Lancashire grandad's poignant diary from the trenches of WW1

Captain Norman Hall, second left

Acting Company Sergeant Major James Hutchinson VC, Captain Norman Hall, Lance Sergeant Edward Benn Smith VC DCM, and the reserve member of the Party, Regimental Quartermaster Sergeant A. Mooney - Credit: Tricia Rothwell

In August 1916 the 55th (West Lancashire) Division received the following message from its Commanding Officer, Major General H.S. Jeudwine, following a particularly gruelling engagement on the Somme Front: “The casualties in the actions in which the Division have recently been engaged have been very severe, but the bravery and courage of the troops in the attack were magnificent, and the Lancashire characteristic, dogged determination, was never better shown. Any ground gained was seldom lost. Our Line was advanced 500 yards on the right, and 300 yards on the left. 13,000 yards of trenches were dug by the Division in the 17 days, and over 3,000 yards were deepened and widened.” 

The 55th Division had been formed – or, rather, re-formed – in January 1916, bringing together a number of Lancashire units, mainly from the western side of the county, but also including the East Lancashire unit of the 2/5th Lancashire Fusiliers, raised in Bury.  

My grandfather, Norman Hall, was in the 2/5th Lancashire Fusiliers. Their Brigade, the 164th Brigade, comprising the 2/5th Lancashire Fusiliers, the 1/4th Loyal North Lancashires, the 1/4th King’s Own Lancasters, and the 1/8th Liverpool (Irish), took part in the engagement mentioned above, an attack on the village of Guillemont.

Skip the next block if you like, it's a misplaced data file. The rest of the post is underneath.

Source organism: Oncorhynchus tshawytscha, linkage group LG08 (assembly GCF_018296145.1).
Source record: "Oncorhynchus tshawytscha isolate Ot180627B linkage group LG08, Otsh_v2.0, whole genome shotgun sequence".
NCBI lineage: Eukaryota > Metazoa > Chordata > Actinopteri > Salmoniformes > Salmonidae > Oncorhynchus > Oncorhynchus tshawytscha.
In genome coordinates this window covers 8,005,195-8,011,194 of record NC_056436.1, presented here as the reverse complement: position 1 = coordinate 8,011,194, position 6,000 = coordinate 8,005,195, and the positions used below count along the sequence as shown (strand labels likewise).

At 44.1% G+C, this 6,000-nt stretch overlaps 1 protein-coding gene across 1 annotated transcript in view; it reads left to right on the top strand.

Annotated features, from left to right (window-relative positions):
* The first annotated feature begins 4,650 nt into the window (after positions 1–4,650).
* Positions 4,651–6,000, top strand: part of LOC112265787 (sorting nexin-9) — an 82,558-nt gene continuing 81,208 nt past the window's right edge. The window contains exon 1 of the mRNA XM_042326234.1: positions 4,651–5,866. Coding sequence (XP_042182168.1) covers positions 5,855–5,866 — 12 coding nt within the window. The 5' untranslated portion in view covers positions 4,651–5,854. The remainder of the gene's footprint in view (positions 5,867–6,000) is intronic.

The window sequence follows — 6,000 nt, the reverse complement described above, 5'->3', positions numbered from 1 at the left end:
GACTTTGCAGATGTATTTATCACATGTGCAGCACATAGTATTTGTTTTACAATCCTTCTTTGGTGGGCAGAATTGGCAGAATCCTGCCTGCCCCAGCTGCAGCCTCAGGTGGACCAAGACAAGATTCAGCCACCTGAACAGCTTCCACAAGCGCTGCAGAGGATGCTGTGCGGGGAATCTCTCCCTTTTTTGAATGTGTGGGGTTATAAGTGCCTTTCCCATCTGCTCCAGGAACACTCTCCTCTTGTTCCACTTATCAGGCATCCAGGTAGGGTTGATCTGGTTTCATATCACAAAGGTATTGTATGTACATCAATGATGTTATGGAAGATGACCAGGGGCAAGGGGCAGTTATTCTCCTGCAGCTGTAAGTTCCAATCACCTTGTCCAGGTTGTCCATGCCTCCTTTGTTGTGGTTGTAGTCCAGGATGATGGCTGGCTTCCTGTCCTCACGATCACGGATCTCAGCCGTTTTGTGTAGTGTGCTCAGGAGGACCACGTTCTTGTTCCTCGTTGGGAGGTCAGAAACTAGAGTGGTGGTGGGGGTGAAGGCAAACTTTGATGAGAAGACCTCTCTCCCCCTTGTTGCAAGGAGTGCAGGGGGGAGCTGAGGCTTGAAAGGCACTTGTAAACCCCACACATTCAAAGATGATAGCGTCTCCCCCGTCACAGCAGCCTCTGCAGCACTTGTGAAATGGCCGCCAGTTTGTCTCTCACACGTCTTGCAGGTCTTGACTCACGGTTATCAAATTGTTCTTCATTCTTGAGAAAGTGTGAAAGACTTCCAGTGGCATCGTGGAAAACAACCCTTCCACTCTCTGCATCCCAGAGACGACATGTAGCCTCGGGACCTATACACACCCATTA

Captain Norman Hall was injured at the Somme, but survived the war

Captain Norman Hall was injured at the Somme, but survived the war - Credit: Tricia Rothwell

Though Major General Jeudwine’s message to his troops no doubt put the best gloss possible upon the engagement, it had to be accepted that the casualties were “very severe”, and the gains described do not sound especially significant, even to our untrained ears. Certainly the objective of the attack, Guillemont, was not captured. 

Overcrowding in the trenches and poor communication were a particular problems in the engagement. My grandfather was fortunate that the 2/5th Lancashire Fusiliers were not involved in the first wave of the attack. He was even more fortunate that an order for his unit to join the attack at 4.20am was not received until 4.45am, too late for the order to be carried out; his good fortune is brought into yet sharper relief by the fact that a report in the unit’s official War Diary (held at the National Archives) shows that the Commanding Officer of the Battalion had in any event decided to call off the attack at 4.00am, an order which had no chance at all of getting through to the front line before the time appointed for the attack 20 minutes later. The toll of casualties was such that, if Norman had “gone over the top” at 4.20am, he certainly would not have survived. Such was the fine line between life and death in World War One. 

In 1919 Norman began writing a diary of his experiences during the war, which is now in the Imperial War Museum. His loyalty and commitment to the cause of defending Britain from the German threat could never at any time have been in doubt, and he had the greatest respect for Major General Jeudwine, but he says of the ill-conceived and badly organised attack on Guillemont on  August 8, 1916: “Several Divisions had made an attempt to do this previously, but had failed. What were our chances with one Brigade, which was already weak after many casualties? But it was typical of the tactics on the Somme – a nibbling, useless waste of good troops; innumerable lives were wasted in this way.” 

What shines through Major General Jeudwine’ message, however, is that a particular aspect of the Lancashire character – stubbornness, if you like – meant that, no matter how difficult the conditions were, a Commanding Officer could rely on Lancashire troops under his command to do their very best. 

The former family home in Bury

The former family home in Bury - Credit: Tricia Rothwell